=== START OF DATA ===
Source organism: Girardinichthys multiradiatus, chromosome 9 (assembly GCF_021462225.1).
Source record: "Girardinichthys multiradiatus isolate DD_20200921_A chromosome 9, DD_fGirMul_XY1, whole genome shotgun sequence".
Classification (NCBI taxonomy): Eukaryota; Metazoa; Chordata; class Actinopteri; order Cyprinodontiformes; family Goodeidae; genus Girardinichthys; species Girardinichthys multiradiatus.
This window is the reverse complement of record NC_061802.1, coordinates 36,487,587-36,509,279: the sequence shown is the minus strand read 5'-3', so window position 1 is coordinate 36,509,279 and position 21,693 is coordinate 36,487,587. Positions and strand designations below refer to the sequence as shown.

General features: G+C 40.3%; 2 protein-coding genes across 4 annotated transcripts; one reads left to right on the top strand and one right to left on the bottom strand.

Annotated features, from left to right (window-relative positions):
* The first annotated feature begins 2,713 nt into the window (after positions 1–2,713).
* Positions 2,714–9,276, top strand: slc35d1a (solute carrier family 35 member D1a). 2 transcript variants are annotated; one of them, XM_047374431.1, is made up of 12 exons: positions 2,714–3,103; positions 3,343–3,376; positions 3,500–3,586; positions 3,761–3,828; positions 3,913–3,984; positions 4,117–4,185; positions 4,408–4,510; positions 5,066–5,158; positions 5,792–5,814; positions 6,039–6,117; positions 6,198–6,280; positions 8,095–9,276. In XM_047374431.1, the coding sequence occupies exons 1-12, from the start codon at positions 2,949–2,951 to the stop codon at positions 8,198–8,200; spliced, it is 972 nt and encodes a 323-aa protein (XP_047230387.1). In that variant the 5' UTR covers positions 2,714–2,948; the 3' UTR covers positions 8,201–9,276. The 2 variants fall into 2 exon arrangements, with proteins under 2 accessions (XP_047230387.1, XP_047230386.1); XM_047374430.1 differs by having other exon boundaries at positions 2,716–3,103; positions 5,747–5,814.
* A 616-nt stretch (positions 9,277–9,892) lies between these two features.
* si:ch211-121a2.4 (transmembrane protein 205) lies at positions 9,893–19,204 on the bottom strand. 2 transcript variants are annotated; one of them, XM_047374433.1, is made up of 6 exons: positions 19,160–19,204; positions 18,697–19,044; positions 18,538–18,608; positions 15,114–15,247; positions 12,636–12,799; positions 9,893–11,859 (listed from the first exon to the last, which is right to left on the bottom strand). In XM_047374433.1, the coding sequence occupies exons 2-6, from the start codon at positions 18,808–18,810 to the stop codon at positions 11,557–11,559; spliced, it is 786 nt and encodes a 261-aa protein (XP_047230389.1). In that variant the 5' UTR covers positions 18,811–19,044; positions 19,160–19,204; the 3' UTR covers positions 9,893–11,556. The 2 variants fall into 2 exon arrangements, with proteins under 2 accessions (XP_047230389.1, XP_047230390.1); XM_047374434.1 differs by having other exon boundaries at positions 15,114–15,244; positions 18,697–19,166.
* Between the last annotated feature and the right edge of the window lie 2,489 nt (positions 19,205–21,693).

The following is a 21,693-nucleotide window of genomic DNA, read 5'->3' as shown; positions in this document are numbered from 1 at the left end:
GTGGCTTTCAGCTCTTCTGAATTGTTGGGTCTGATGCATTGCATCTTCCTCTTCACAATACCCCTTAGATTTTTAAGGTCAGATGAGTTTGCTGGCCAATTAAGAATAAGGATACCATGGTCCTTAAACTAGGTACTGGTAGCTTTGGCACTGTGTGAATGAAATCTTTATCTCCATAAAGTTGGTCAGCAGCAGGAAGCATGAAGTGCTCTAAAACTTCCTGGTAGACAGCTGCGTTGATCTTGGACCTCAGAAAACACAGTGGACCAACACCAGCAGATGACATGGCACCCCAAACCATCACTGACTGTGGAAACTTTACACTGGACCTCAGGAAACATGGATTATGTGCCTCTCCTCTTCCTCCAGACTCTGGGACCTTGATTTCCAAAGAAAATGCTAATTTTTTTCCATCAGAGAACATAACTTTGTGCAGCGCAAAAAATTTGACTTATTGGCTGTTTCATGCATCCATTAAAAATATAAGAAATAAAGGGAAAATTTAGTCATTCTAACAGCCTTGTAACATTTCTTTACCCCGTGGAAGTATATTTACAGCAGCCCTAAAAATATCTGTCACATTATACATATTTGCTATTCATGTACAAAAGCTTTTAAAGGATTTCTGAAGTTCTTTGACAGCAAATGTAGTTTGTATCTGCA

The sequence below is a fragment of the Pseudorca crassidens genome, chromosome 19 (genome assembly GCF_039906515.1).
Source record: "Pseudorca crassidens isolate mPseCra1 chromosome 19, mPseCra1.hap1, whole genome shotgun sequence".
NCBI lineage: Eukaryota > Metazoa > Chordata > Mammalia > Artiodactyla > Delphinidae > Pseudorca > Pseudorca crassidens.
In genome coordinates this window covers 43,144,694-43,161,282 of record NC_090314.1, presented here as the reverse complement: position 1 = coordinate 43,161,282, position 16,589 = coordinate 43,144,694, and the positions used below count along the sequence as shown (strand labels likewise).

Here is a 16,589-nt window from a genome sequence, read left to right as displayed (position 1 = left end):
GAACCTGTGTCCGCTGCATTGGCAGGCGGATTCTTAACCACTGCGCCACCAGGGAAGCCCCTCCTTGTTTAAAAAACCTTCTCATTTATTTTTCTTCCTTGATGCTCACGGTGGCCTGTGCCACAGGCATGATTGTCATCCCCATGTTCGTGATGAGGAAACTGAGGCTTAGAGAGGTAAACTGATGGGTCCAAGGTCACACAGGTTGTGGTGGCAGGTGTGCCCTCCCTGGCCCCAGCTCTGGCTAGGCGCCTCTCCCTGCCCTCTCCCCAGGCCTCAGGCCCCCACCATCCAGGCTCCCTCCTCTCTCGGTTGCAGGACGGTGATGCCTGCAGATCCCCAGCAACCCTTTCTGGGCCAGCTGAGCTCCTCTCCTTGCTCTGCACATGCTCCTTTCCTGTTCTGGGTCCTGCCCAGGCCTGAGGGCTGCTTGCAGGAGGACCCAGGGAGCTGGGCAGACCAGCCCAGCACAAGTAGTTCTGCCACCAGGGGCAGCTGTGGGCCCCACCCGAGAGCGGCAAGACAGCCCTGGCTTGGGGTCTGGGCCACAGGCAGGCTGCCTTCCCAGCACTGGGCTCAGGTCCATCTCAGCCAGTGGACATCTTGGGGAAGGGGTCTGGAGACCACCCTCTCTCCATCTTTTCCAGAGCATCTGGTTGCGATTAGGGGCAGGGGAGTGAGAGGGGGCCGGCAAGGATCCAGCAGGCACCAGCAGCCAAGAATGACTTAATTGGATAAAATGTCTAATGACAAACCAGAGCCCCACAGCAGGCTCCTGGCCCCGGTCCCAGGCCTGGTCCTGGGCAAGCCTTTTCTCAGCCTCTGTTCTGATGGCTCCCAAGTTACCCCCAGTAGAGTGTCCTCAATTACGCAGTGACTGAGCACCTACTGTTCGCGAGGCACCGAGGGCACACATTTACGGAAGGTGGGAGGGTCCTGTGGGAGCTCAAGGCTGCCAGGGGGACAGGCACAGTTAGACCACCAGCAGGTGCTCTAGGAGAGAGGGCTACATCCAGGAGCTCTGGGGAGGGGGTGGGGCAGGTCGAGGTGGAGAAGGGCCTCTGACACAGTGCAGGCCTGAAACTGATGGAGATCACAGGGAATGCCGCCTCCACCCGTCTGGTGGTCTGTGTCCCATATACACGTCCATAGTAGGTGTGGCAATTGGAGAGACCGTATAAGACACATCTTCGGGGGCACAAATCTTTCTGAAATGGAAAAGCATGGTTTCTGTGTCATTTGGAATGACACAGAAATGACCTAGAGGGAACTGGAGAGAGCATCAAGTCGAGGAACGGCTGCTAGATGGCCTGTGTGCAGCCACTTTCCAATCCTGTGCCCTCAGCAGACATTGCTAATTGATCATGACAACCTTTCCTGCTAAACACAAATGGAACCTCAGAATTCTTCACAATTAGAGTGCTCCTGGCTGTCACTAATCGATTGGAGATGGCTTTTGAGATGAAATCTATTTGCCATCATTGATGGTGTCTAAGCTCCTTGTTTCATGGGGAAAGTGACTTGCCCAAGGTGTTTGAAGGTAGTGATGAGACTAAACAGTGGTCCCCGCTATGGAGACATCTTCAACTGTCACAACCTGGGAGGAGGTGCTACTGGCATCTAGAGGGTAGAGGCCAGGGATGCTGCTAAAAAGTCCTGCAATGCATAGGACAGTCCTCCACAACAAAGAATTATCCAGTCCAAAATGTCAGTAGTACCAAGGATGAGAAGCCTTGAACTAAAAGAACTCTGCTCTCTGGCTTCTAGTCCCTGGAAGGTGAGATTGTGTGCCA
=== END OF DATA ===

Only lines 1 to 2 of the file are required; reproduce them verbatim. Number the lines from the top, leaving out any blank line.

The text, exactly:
Source organism: Girardinichthys multiradiatus, chromosome 9 (assembly GCF_021462225.1).
Source record: "Girardinichthys multiradiatus isolate DD_20200921_A chromosome 9, DD_fGirMul_XY1, whole genome shotgun sequence".